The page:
Rangers man the entrance desk in front of a beautifully made palo de arco hut. They were equipped with a visitor's log book, a portable radio, and not much else
At 750–1,200 meters (2,460–3,940 ft), live-oak woodlands (encino, madrone) dominate. This is where the drive ends and the hike begins. There’s a chain across the road, and a ranger station made of palo de arco sticks. It was unmanned when we arrived at 9:30 AM. The trail is well-marked; simply follow the signs.
At 1,200 meters a mix of live oak and piñon pine prevails–we didn’t quite make it into this zone during our 90 minute outward bound trek. The trail (actually a fire road) has a gentle grade and would be ideal for mountain biking or horseback riding as well as hiking.
At its highest elevations, La Laguna qualifies as a cloud forest during the moist summer months, when the peaks are consistently shrouded in mist or rain. During the 1800’s there was indeed a shallow laguna (lake) nestled in the peaks. However, erosion caused it to be drained out.
GETTING TO THE TRAILHEAD
The starting point for Richard and I starting is exactly 1.85 miles (2.5 km) north of Todos Santos’ only traffic light on Mexico highway 19. In years past there was a faded traffic sign pointing to Ramal a la Burrera, but it seems to have disappeared.
START HERE: From Todos Santos' only traffic light, drive 1.85 miles south on Mexico Highway 19. Look for this small white shrine to the Virgin Mary on the east side of the road.
Now the turning off point is indicated by a small white shrine to the Virgin Mary on the east side of the highway. On the Sea of Cortez side of the Preserve, the town of Santiago serves as a jumping off point.
For Richard and I, it takes about 75-90 minutes to drive east to the trailhead from the main highway.
If you are coming north from Cabo, look for the memorial in this photo, (above left) located at about kilometer 53.5.
TURN #1: Take the RIGHT HAND FORK at this unmarked junction in the road, heading towards the abandoned lookout tower on the knoll in the distance. You'll see only a small memorial marker, but no direction signs--you're on the right road.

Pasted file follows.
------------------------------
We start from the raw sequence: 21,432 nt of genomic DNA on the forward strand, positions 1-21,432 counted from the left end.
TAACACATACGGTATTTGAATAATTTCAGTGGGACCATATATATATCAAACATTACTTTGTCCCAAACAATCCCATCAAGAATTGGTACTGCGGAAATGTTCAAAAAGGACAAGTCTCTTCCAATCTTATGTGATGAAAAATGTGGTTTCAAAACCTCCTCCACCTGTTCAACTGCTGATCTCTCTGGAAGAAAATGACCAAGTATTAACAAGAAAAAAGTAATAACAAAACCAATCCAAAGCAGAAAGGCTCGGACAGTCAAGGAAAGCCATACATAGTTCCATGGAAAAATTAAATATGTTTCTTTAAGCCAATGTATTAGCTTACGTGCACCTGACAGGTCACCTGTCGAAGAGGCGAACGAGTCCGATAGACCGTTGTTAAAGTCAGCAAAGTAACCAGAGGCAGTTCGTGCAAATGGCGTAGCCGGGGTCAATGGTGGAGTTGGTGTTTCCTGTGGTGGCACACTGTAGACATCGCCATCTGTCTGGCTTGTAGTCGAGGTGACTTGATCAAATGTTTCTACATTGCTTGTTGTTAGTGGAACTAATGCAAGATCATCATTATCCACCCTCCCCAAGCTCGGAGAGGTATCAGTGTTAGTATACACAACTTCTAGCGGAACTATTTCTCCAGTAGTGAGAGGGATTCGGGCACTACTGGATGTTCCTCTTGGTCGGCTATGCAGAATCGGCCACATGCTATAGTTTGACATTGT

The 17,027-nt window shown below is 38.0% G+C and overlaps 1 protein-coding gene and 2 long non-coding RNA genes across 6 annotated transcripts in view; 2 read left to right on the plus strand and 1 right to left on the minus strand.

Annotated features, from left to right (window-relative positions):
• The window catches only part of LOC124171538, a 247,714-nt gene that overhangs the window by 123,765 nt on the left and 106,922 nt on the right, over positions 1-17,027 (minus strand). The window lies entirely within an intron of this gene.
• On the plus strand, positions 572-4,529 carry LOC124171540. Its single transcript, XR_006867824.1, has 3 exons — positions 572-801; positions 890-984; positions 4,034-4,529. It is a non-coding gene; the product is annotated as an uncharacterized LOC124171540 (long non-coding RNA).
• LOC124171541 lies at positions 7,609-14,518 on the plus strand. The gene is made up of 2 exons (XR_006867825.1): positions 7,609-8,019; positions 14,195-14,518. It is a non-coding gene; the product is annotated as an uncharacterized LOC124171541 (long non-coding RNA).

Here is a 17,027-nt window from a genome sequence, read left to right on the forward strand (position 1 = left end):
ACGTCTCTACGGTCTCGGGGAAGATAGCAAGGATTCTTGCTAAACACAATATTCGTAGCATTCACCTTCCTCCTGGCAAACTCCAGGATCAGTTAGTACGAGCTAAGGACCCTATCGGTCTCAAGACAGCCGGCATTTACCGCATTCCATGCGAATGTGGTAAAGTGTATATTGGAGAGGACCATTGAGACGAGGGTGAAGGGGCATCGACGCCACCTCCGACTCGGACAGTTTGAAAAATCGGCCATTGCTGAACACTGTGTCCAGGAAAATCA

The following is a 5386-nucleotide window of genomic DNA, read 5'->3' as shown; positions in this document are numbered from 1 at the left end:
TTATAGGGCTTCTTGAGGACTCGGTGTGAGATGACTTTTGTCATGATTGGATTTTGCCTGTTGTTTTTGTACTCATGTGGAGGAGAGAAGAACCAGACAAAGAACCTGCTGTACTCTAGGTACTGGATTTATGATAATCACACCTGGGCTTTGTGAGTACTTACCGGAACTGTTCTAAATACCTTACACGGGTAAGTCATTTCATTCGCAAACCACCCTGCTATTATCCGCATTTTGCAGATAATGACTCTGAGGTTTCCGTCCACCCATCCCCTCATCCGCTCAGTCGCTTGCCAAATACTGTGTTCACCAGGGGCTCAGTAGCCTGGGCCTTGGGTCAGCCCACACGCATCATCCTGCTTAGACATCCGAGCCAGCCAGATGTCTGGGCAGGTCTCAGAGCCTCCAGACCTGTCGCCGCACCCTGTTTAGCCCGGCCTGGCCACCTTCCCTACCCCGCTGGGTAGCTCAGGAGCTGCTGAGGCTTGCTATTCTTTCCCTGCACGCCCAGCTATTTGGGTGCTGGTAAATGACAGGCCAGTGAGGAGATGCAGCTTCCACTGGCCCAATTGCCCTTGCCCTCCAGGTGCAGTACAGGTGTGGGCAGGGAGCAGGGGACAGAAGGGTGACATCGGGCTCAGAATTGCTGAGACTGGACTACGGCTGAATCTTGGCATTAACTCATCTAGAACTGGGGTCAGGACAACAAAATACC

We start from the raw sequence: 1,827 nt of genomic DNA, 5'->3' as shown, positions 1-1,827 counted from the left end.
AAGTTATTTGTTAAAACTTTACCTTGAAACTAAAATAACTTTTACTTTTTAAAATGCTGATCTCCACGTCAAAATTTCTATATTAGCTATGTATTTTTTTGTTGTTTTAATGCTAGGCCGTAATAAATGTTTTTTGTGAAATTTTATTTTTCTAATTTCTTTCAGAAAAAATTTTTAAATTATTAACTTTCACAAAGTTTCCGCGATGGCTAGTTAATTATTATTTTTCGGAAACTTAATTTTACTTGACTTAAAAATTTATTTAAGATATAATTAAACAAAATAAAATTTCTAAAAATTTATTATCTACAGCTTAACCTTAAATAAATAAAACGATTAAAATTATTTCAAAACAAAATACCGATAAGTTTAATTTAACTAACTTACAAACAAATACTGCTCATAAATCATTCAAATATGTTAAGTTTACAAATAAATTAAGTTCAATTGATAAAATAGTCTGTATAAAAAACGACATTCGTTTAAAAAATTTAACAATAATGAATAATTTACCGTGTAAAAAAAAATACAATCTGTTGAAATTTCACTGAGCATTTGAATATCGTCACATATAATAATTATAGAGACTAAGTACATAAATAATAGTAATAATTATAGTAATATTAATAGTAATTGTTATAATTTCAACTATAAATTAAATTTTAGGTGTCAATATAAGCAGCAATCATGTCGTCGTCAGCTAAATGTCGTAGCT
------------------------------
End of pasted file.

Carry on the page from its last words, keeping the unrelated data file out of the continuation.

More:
DESERT COMMON SENSE
Observe the rules of desert travel. Make others aware of your travel plans, including expected return time. Start with a full gas tank. Wear sun-proof clothing, a hat, and sunscreen. Carry plenty of water and enough food or snacks. If you bring a dog into the park (they are welcome) , carry water for them, as well as yourself. As of this writing (late October, 2010) low elevation streams are dry.
TURN #2: At this small green shrine at the entrance to a rancho, thake the RIGHT HAND FORK in the road. The shrine is a bit tricky to see--it's slightly hidden behind foliage as you drive up the road.
BACK COUNTRY DRIVING TIPS
Richard and I drove into and out of the park just fine using only the 2-wheel drive of his Toyota Tacoma. However, the road is sandy in places and it was good to know that we had 4WD as a backup in case we needed it. At lower elevations, the road has been used as a off-road race course, so it’s somewhat rough and corrugated. For a more comfortable ride and to greatly improve traction in soft sand, you can let the pressure in your tires down to about 20 psi. This is also a good trick if you become bogged down in sand. Be sure to refill them to normal pressure when you get to a gas station.
PARK ENTRANCE FEES
If rangers are present at the main gate, they will check you in. Entrance fee is 25 pesos per person. You will receive a wrist band indicating that you have paid the entrance fee. Opposite the ranger station, there is a crude outhouse made of palo de arco sticks; you may wish to bring your own supply of TP. There is no water or electricity at the ranger station, although rangers did have a portable radio.